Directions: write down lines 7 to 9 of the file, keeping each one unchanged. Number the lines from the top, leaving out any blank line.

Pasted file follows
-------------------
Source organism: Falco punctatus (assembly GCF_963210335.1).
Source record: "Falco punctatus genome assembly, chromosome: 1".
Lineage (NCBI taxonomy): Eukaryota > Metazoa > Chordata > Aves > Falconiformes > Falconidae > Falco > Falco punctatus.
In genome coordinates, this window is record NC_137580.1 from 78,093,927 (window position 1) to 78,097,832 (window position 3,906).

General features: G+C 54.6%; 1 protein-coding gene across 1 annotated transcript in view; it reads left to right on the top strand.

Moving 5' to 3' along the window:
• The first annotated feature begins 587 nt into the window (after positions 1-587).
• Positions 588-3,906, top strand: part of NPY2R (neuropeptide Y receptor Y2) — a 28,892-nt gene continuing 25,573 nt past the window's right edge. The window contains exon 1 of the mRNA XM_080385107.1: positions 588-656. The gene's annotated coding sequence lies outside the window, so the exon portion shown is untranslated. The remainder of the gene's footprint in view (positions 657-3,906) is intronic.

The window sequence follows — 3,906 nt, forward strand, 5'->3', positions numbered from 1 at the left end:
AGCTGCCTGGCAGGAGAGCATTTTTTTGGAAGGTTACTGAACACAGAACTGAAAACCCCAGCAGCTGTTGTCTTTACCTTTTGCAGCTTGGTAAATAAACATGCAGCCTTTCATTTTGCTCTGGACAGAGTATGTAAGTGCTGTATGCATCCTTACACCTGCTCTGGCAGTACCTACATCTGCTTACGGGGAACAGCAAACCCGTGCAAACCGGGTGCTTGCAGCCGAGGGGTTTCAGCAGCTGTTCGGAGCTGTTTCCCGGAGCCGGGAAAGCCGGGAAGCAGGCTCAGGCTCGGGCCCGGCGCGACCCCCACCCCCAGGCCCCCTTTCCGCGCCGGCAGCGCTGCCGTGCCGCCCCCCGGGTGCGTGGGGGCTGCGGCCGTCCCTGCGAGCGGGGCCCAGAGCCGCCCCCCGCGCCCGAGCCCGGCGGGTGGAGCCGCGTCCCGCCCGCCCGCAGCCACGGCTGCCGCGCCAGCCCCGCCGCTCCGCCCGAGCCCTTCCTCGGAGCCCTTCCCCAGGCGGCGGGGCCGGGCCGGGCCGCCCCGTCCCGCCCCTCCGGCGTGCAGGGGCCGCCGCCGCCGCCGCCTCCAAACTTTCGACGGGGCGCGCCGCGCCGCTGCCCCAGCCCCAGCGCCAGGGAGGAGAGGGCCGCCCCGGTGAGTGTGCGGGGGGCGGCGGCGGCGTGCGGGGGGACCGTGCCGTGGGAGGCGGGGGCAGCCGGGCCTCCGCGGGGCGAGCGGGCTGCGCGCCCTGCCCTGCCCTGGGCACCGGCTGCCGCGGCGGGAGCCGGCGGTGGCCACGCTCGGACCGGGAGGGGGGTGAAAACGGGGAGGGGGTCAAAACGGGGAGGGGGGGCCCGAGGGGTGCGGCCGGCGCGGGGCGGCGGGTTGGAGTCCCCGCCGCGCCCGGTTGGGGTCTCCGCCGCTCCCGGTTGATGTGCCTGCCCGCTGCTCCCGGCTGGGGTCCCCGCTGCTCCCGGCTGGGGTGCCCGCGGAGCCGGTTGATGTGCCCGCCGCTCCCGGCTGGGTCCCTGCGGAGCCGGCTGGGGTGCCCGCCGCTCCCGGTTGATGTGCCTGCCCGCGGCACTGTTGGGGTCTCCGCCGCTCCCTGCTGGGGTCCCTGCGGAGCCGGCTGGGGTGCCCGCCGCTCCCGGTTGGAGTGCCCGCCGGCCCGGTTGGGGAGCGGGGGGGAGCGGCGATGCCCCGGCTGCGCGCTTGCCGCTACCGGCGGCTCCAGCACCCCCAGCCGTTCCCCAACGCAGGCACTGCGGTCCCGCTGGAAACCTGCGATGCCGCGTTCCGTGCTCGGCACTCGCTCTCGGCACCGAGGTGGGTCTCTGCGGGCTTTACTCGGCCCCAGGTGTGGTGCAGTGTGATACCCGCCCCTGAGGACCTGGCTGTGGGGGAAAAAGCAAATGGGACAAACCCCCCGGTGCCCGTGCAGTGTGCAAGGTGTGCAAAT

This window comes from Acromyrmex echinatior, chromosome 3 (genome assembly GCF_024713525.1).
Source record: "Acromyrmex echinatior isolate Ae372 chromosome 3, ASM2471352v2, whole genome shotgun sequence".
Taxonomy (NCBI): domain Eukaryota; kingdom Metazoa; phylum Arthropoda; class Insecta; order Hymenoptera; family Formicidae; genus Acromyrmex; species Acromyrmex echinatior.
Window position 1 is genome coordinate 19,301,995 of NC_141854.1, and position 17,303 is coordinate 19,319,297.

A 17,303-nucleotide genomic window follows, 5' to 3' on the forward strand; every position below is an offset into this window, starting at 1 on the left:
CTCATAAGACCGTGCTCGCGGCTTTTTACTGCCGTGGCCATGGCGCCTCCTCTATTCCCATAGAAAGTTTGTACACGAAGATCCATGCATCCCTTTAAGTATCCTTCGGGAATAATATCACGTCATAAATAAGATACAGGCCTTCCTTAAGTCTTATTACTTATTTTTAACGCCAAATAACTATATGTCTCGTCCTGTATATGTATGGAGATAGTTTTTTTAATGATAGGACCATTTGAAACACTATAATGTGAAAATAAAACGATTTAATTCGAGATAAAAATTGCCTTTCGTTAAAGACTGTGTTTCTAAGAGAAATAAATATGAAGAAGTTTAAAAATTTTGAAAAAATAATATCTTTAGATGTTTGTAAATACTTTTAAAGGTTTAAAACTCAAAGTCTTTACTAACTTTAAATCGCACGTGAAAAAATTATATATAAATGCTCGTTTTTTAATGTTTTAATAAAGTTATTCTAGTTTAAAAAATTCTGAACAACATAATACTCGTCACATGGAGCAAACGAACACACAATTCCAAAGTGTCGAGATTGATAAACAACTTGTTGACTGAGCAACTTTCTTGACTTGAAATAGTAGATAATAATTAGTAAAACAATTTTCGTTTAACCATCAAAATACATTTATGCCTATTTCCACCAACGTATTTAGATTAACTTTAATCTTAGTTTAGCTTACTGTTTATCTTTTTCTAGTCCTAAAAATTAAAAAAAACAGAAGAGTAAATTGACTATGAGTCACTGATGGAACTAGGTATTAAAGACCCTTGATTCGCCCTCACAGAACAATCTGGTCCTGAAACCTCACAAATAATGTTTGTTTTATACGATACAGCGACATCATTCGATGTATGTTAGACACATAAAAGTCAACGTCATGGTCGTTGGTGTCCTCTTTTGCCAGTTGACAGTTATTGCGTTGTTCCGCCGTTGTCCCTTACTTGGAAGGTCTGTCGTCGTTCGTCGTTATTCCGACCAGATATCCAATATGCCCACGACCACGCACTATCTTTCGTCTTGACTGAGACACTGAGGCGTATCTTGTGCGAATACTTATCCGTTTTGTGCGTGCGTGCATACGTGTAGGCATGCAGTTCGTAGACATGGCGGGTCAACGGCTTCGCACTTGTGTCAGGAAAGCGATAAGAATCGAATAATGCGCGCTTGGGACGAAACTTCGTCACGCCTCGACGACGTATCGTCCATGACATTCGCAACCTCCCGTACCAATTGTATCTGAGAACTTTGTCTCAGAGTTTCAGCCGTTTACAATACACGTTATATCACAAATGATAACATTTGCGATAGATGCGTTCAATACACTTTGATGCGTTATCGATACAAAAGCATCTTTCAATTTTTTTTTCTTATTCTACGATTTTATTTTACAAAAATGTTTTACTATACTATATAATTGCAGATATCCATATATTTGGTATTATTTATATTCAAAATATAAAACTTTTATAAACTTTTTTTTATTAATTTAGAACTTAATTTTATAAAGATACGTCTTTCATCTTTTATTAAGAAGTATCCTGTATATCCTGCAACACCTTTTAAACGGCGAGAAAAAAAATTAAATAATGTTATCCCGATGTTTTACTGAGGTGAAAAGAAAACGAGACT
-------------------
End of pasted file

• The first annotated feature begins 587 nt into the window (after positions 1-587).
• Positions 588-3,906, top strand: part of NPY2R (neuropeptide Y receptor Y2) — a 28,892-nt gene continuing 25,573 nt past the window's right edge. The window contains exon 1 of the mRNA XM_080385107.1: positions 588-656. The gene's annotated coding sequence lies outside the window, so the exon portion shown is untranslated. The remainder of the gene's footprint in view (positions 657-3,906) is intronic.

The window sequence follows — 3,906 nt, forward strand, 5'->3', positions numbered from 1 at the left end: